Shaun White is hoping to make history at the 2022 Beijing Winter Olympics — going for a record fourth Olympic gold medal. And the record he'd break would be his own, as the snowboarder with the most gold medals in history.
So who better to answer some of your biggest questions about snowboarding than the legend himself?
White joined TODAY remotely from his home in California ahead of the Winter Games to answer the most googled questions about snowboarding, from who to watch in Beijing to why snowboarders carry backpacks and wear mittens, and whether there's beef with skiers on the slopes.
Who are the snowboarders to watch in Beijing?
"I would hope I’m one of the top snowboarders you’d want to tune in to see," White said, in a bit of understatement. "And there’s an amazing Australian Snowbird named Scotty James, and then amazing Japanese snowboarders, one named Ayumu (Hirano), and then another one named Yūto (Totsuka). The four of us will be the ones really kind of battling it out, I think, at this next Olympics. And then on the women’s side, definitely for the USA would be Chloe Kim, who will be defending her title."
Why do snowboarders wear backpacks?
"Snowboarders wear backpacks because they have to have a lot of equipment with them. It’s like survival gear," White explained. "You usually have a shovel, and you have a probe and the probe is if somebody gets caught in an avalanche, you then take this probe and stick it down through the snow to see if you feel a human being under the snow."
White said he's never been in a situation where he's needed that gear — "put a knock on wood here." But backpacks are also handy for carrying snacks, water and warmer gloves.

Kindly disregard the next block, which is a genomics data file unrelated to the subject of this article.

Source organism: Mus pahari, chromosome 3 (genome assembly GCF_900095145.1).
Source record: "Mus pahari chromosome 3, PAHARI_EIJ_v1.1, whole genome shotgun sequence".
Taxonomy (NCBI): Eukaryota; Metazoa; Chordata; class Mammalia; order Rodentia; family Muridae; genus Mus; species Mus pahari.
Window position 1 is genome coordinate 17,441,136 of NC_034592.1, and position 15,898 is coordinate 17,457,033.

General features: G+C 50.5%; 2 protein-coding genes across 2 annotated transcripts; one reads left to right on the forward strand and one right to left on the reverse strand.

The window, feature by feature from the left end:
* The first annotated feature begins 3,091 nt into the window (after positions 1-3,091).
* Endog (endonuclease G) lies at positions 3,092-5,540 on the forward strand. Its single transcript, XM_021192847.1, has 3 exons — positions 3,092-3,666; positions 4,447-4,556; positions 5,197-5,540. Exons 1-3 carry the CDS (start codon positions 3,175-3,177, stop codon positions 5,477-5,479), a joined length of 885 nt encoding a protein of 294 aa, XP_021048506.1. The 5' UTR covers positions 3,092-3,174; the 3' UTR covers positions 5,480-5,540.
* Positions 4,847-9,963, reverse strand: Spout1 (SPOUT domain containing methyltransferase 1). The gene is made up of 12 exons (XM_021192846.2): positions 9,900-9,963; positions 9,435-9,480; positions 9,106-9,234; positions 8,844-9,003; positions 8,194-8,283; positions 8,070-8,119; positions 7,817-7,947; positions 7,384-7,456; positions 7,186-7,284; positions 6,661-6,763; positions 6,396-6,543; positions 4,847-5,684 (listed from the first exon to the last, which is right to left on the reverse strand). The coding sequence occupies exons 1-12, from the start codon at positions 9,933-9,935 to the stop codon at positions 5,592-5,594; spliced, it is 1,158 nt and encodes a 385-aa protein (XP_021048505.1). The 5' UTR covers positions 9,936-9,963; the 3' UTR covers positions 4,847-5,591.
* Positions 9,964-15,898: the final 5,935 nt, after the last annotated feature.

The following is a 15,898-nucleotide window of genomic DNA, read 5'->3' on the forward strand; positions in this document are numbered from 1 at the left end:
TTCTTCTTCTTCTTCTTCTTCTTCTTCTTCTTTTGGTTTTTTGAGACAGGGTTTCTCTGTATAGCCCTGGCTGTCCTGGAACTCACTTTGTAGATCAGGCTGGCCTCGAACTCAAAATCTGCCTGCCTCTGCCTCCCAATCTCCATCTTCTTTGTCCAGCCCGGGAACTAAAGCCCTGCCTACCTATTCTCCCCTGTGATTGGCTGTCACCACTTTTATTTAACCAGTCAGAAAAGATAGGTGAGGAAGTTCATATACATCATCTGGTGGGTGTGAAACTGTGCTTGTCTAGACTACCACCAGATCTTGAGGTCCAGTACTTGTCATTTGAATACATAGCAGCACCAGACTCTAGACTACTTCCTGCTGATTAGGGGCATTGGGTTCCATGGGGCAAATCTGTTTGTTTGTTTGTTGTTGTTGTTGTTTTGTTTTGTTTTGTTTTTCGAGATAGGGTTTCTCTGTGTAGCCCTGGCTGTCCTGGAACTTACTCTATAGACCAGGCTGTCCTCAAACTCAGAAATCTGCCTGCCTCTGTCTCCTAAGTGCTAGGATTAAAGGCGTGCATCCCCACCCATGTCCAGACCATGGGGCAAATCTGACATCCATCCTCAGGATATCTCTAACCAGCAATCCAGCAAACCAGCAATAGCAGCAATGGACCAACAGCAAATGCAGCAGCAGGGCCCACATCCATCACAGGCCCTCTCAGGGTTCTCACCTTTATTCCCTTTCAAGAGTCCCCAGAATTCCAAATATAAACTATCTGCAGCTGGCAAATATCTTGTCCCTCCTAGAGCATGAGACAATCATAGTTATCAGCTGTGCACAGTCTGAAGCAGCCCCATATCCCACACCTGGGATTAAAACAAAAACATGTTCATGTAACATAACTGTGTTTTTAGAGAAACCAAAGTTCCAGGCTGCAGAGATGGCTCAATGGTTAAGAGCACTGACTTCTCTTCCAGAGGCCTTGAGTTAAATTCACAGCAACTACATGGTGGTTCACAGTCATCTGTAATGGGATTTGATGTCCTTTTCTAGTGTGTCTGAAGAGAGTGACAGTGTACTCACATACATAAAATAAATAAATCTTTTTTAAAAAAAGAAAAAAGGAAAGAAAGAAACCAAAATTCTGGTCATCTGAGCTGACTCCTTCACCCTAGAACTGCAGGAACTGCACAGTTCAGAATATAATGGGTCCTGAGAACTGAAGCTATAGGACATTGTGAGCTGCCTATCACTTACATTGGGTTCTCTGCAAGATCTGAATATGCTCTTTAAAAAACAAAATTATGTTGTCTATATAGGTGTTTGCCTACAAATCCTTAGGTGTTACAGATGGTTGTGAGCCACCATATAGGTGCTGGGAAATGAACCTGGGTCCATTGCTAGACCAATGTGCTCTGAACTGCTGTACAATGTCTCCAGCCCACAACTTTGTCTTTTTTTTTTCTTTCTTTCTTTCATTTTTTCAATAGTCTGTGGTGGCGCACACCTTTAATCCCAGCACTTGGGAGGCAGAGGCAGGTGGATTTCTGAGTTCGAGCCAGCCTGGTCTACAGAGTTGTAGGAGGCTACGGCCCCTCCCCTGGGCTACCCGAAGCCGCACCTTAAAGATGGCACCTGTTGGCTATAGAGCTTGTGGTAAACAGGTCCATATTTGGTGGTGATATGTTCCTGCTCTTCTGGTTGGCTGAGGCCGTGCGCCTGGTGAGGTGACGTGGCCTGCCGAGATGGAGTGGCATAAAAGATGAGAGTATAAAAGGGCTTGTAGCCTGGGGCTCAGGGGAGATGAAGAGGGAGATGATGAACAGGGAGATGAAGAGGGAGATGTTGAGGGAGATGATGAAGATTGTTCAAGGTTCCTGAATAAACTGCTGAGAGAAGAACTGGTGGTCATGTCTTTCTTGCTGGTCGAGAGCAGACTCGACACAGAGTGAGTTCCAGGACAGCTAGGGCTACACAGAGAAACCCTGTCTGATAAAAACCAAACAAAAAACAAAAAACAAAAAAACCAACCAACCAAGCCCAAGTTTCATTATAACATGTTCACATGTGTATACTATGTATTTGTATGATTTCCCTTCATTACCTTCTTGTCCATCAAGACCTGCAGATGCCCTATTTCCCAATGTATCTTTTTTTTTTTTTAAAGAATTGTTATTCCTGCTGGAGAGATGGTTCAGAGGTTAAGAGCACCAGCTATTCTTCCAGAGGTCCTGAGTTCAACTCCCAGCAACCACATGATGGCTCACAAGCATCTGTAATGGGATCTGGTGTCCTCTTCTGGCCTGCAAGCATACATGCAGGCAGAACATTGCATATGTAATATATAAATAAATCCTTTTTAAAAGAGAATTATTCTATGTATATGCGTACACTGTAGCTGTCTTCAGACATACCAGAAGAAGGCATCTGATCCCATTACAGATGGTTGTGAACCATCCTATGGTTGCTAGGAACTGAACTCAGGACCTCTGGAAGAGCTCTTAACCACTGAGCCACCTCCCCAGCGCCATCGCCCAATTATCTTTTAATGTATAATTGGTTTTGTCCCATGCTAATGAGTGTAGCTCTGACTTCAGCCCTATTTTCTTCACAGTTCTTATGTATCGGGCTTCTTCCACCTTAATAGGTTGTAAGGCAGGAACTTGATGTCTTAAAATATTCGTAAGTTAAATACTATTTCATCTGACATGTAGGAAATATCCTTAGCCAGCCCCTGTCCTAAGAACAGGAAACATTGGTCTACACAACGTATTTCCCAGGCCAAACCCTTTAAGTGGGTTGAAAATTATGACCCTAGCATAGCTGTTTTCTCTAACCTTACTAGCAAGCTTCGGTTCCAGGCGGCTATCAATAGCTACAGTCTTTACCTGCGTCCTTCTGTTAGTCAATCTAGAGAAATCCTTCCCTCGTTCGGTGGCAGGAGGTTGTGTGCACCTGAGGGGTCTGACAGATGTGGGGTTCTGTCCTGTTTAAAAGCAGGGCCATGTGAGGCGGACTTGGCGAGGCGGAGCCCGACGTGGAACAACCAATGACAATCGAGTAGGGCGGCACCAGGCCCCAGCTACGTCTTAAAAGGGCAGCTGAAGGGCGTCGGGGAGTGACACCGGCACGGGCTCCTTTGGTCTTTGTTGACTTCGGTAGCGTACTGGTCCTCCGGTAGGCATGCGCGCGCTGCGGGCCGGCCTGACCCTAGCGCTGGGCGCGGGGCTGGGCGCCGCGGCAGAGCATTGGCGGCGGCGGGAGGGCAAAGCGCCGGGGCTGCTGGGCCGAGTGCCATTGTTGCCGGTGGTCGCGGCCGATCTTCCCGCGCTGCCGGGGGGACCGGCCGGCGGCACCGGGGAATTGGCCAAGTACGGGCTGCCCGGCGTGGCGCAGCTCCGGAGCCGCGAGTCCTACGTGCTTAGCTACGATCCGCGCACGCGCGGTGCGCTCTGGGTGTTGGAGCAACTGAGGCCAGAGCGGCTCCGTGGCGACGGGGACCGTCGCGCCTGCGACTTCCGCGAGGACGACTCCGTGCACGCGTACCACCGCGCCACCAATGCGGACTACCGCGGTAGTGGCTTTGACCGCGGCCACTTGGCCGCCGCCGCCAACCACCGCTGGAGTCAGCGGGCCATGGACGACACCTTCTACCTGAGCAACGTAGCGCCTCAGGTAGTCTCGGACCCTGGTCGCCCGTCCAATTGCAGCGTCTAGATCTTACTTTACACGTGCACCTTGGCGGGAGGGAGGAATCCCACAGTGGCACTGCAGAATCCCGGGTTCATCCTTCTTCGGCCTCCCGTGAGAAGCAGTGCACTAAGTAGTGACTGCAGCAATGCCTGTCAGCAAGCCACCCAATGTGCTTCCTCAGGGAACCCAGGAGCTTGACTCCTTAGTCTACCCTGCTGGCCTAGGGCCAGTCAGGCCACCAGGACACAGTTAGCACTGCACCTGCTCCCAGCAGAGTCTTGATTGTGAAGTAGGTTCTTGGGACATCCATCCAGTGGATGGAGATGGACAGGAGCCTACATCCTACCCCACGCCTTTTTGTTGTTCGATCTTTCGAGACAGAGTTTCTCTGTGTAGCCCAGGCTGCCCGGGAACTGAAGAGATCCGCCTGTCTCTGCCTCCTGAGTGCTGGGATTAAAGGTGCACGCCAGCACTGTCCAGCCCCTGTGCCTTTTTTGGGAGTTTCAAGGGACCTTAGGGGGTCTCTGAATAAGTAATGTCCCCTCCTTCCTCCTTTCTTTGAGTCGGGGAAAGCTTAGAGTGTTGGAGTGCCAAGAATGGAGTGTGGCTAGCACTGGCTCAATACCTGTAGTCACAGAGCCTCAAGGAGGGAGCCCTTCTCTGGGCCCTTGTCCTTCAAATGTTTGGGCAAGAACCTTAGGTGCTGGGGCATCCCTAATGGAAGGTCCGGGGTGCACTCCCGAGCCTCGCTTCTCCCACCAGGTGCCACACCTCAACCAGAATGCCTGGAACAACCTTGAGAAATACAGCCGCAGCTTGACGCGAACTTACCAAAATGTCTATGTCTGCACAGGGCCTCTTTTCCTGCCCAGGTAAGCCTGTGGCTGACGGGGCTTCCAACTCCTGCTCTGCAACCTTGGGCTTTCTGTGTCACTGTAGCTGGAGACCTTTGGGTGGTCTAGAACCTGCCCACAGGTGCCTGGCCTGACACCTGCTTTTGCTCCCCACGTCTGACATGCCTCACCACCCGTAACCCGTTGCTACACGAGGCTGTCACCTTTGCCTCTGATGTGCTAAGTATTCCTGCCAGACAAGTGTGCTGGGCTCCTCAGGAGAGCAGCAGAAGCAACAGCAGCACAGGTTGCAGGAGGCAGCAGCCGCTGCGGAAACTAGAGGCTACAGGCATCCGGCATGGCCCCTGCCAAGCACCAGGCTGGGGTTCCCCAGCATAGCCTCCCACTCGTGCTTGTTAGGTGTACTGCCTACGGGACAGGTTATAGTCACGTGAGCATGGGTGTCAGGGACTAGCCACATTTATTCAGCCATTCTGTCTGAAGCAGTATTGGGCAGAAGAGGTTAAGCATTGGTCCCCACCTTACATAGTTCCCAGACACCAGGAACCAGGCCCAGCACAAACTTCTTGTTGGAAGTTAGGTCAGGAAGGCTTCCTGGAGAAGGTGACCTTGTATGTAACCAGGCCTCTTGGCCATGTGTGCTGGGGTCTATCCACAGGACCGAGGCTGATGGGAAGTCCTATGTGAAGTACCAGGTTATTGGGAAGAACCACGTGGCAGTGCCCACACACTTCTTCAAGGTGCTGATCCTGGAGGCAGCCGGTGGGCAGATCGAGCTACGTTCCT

"It’s kind of like wearing your seatbelt in the car. You hope you never have to use it, but you got it."
Do snowboarders have to wear helmets?
Snowboarders used to think it was "not cool to wear them," until the tricks got so complicated, they became a necessity. Now they're mandatory in competitions.
White had close calls that made him grateful for the helmet, especially when he was younger. He remembers a particularly frightening experience when he was 9 years old.
"I was small, so people didn’t really take me seriously. And I had a snowboarder jump off the side of the jump as I was going for it because he didn’t think I would attempt a jump that big."
The snowboarder crashed into White, and his board hit the side of his helmet, leaving a big mark. White has worn a helmet ever since.
Why do snowboarders wear mittens?
"That may be — not a myth, there’s a lot of mittens going on up there — but I like gloves," White said. "I’d have to say it’s a personal preference. But mittens are nice, because you can easily put the hand warmers in there."
White said he prefers gloves so he can throw a peace sign.
Why do snowboarders sit down?
"You know, we get tired," White said. Stopping on a run is "like a bicycle pulling up at a light and you take a foot off, and you put it on the ground rather than just kind of sitting there trying to balance. ... Plus we don’t have poles, so we can’t like lean, you know?"
White said he tries to stand as much as he can because sitting gets cold, and your hands get wet.
Do snowboarders hate skiers and vice versa? Is there some kind of beef?
"That’s kind of from back in the day. I think everybody nowadays is like, pretty cool with one another," White said.
When snowboarding first became popular, there was "kind of a feud," he said. "Nowadays, especially in the Freestyle world, it’s not a big deal. The only times I see beef between skiers and snowboarders is the Alpine" because their cultures and focus is so different, he said.
"Ours is based off of like, our style and like what music we’re into, and the new trick I’m working on and this and that and they’re like, how fast can I be? How can I shave seconds off this time?"
What music do you play on runs?
White said he's a fan of oldies like Aretha Franklin, Al Green and Frank Sinatra, plus newer rock bands like the Black Keys and Tame Impala. For competition, he's played a lot of AC/DC or Led Zeppelin.
"You need something that’s kind of like, got some push to it," he said. "You’re only hearing the first bit of it, so it needs to come in strong."
But when he spoke to TODAY, White had not yet picked a song for Beijing.
"The song I feel like usually finds me ... so I'm kind of waiting for that," he said. "It’s good to have a song because usually, you know, you’re kind of like the horse in the start gate. You hear the pistol go or you hear that song and it clicks back into this situation," he said.
Hearing the right song, he said, those nerves "turn into, maybe this is my day. Maybe this is my moment."
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